Not many people in politics make time for the little things. Things that won’t get you re-elected or retweeted. Things you wouldn’t normally think about unless some insightful, empathetic person points them out to you.
As our Indiana General Assembly prepares for this long session, there’s a story that won’t get much attention, but it features some real champions—champions of the little things that go unnoticed but might make a big difference in the lives of young women around our state.
Particularly during these fractious times, a time when many women have expressed feelings of disenfranchisement with politics and their political parties, paying attention to an issue raised by a young, female high school student takes on special significance. Showing that young women count, that their issues matter, too, sends a powerful message they need to hear right now.
Not long ago, just such a person reached out to me. It was one of those little things.
Allison had done her research and knew I might be interested in her idea. Determined and with a professional demeanor beyond her years, she arranged to meet me for coffee to discuss her idea.
She was concerned because there was no feminine hygiene product dispenser in any of the bathrooms at her school. She described the embarrassing situation of young women in sudden need having the excruciating experience of walking from the restroom to the school office to get the appropriate supplies.
This can be humiliating at any age, but certainly for a high school student trying to maintain her cool, it is nothing short of awful.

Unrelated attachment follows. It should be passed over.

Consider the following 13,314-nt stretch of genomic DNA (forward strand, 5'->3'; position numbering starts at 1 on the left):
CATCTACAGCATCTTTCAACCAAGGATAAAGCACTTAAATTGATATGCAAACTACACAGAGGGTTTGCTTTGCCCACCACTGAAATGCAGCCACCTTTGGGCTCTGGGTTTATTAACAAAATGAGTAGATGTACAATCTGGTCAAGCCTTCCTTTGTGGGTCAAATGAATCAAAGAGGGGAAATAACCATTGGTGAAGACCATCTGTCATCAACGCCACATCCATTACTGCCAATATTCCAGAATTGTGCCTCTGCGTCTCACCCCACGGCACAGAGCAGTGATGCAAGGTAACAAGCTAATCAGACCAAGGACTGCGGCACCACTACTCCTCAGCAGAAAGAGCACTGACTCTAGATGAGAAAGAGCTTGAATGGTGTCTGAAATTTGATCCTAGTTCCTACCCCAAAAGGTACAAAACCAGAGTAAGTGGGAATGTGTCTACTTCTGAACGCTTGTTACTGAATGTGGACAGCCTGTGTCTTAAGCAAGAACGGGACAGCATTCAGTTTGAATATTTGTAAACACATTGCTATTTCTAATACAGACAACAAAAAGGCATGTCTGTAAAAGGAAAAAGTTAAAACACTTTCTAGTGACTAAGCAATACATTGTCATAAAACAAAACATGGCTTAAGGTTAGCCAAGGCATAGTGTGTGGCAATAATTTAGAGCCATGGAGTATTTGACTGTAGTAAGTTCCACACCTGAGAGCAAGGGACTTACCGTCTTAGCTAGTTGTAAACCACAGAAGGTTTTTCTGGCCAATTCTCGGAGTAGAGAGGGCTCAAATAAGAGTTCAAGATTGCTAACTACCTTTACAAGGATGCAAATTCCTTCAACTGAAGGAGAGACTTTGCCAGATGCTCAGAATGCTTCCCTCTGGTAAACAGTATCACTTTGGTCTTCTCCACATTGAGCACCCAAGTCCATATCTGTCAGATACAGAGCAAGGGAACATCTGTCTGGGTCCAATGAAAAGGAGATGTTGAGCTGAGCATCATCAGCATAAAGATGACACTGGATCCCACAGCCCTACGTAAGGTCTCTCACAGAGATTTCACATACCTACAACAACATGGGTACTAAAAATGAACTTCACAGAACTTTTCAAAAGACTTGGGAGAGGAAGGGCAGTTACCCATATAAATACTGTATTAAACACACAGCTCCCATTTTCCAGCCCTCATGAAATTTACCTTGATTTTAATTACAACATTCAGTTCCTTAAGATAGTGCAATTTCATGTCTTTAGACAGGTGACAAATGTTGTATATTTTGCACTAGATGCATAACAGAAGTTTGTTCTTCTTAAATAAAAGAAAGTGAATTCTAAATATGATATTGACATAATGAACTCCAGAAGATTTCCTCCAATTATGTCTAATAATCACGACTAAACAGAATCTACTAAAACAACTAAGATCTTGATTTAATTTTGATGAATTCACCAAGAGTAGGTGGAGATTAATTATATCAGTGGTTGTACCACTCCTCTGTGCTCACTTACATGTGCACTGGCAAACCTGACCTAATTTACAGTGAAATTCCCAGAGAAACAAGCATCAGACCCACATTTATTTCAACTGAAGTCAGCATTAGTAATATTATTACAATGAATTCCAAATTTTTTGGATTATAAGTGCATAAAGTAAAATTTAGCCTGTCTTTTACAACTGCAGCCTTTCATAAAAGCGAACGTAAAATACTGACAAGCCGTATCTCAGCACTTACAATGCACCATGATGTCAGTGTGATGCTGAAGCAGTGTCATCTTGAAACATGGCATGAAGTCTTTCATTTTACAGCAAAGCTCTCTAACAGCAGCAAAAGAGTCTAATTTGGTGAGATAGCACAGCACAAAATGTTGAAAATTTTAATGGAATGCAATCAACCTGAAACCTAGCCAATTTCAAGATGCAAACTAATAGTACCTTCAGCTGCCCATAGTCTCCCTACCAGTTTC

Allison was fired up to get something done, not for herself but for the thousands of girls around the state who could find themselves in just such a situation.
She wants to ensure that Indiana high schools provide a feminine hygiene product dispenser in at least one of their restrooms accessible to students. She wasn’t asking for free products but merely the opportunity to buy them where and when they are truly needed.
A simple idea, but one that offers an immediate, positive result for girls around the state.
In my lifetime, I have had the very good fortune to meet all kinds of people from all kinds of backgrounds. Listening to others with an open mind and an attitude to drive positive change has served me well over the years, but as I was no longer a member of the General Assembly, I was not well positioned to help her myself.
Still, I did know whom to call: a champion of little and big things, Rep. Cindy Ziemke of Batesville.
Ziemke is honest and a plain-spoken, hard worker. She and I are not members of the same party, and her first instinct was to get more women involved from the other side of the aisle. Soon, she invited Reps. Terri Austin and Linda Lawson to join her.
They have some creative ideas regarding how to get this done without having to bog down government. They are also willing to set party aside to get something practical accomplished for girls in Indiana.
This is leadership on a personal but human scale.
As these women prepare to get to work on the bigger issues we will hear about in the coming months, they serve as an inspiration that this time, the little guy (or in this case, girl) won’t be ignored, and the little-but-important ideas might get worked on as well. And that is a big deal.•